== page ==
Why New York advocates revive push for Triboro rail line

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A New York advocacy group has revived its far-reaching — some say far-fetched — proposal to establish a 24-mile rail line to serve Brooklyn, Queens and the Bronx using existing rail tracks it would share with freight lines.

The state-run Metropolitan Transportation Authority, after lobbying by the think tank Regional Plan Association, said it would fund a study of the light-rail, above-ground line that would connect the Brooklyn Army Terminal in the borough’s southern portion with Co-Op City in the Bronx.

A bill filed by state Assemblywoman Latrice Walker, D-Brooklyn, directed the study. The line would involve 22 stops and connect with 17 subway lines, four commuter railroad lines and dozens of bus lines.

“It will take a lot of work to push this across the finish line,” she said.

RPA has estimated the cost at $1 billion to $2 billion. It first proposed the line in 1996, and included it in its fourth regional plan, which it released two years ago.

RPA officials say new enthusiasm and funding, a more creative transit mindset and emboldening of outer-borough interests could make a difference this time. The city’s four outer boroughs have built out, even as regional transit remains Manhattan-centric, pressuring city and transit operating and capital budgets.

Still, the plethora of MTA megaprojects on its plate already, such as East Side Access and the next phase of the Second Avenue subway line, would compete for funding. The authority, one of the largest muni issuers with $44 billion in debt, also has compelling state-of-good-repair catchup needs for its existing infrastructure.

“Despite the improvements in our system, the commutes for outer borough residents are getting longer, and they already had long commutes to begin with,” Vanessa Barrios, an RPA senior associate for state programs and advocacy, said at an Oct. 28 public meeting at the Brooklyn Historical Society.

Many job opportunities have opened up across the boroughs, according to Samara Karasyk, chief policy officer of the Brooklyn Chamber of Commerce. “People are going from Brooklyn to Queens, Queens to Brooklyn, Brooklyn to the Bronx, and they have to go through Manhattan to get there. More than half of Brooklynites don’t have cars.”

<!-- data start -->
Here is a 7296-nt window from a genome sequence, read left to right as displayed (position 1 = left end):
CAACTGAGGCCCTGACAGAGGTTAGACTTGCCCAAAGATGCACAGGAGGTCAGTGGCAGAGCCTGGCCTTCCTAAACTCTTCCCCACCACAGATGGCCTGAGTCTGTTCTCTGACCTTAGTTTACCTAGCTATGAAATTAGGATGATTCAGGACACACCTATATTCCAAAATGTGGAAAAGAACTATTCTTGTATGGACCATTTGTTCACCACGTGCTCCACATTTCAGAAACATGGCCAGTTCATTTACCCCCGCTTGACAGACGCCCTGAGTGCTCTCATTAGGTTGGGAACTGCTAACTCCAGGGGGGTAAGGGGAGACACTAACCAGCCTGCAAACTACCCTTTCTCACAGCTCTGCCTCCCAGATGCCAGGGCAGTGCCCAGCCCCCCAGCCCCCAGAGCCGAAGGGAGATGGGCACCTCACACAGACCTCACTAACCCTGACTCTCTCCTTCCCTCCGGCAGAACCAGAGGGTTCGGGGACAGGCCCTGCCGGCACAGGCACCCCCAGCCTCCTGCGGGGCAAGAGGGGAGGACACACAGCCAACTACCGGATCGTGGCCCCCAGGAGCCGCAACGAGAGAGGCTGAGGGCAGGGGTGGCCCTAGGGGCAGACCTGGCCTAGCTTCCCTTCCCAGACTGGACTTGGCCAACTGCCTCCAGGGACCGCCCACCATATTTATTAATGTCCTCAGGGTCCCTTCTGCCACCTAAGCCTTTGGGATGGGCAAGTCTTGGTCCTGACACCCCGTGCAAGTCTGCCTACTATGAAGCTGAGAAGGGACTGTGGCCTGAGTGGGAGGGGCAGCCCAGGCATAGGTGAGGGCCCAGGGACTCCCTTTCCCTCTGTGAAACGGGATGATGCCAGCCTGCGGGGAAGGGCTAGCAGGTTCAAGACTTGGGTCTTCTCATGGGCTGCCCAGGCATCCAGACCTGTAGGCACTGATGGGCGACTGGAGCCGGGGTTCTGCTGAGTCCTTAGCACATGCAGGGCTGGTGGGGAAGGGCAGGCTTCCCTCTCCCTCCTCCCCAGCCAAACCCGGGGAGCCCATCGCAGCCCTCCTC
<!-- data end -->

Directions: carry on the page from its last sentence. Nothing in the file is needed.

The Triboro line would use existing tracks, making it simpler and cheaper to construct, according to RPA vice president Kate Slevin.

The proposed line would share tracks with existing rail lines, including MTA’s Long Island Rail Road in southern Brooklyn; freight railroad CSX's tracks in Queens; and Amtrak’s main line over the Hell Gate Bridge to the East Bronx.

Freight and passenger rail have effectively shared tracks in Chicago, London and elsewhere, according to Barrios.

“Chicago is one of the biggest cities that actually has this phenomena of freight and passenger service living in harmony on one line,” she said. Roughly 80 freight trains and 120 passenger trains run on the same track every day.

“If they can do it, we can do it.”

New Jersey's Transit's River Line between Trenton and Camden, which opened in 2004, shares track with freight.

Competing cities have “outclassed” New York in transit, said Nick Sifuentes, executive director of the Tri-State Transportation Campaign.

He cited London Underground’s 73-mile, £17 billion ($22 billion) Elizabeth Line and a four-line, 60-station expansion of the Paris Metro at a cost of €26 billion ($29 billion). Los Angeles is investing $100 billion into its transit expansion.

“Whether it’s the Triboro, whether it is Second Avenue Subway phases 2 or 3, or cross-harbor freight rail tunnel, these big ideas get stymied when we get to the point of policymakers making the kinds of long-term decisions that will outlast longer than their terms,” Sifuentes said.

A separate outer-borough rail line proposal is already on the table: Mayor Bill de Blasio’s Brooklyn-Queens connector, or BQX, which the city intends to run separately from the MTA.

Skeptics have questioned whether the 11-mile, $2.7 billion waterfront route from Astoria in Queens through downtown Brooklyn to Red Hook, can materialize amid two huge variables — real estate value capture and aid from Washington.

State Sen. Jessica Ramos, D-Queens, said the Triboro line could integrate well with the congestion pricing mechanism earmarked for Manhattan south of 60th Street beginning in 2021.

She also said much hinges on how well the MTA executes a transformation plan that its board approved in July.

“I think that we need to lay out a few reforms first, because we know how construction with the MTA works,” Ramos added. “It is often overpriced. It often goes beyond when they say it will be done. So it’s important to work on transparency and accountability and making sure that the procurement processes are done responsibly.”

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Infrastructure Transportation industry Metropolitan Transportation Authority City of New York, NY New York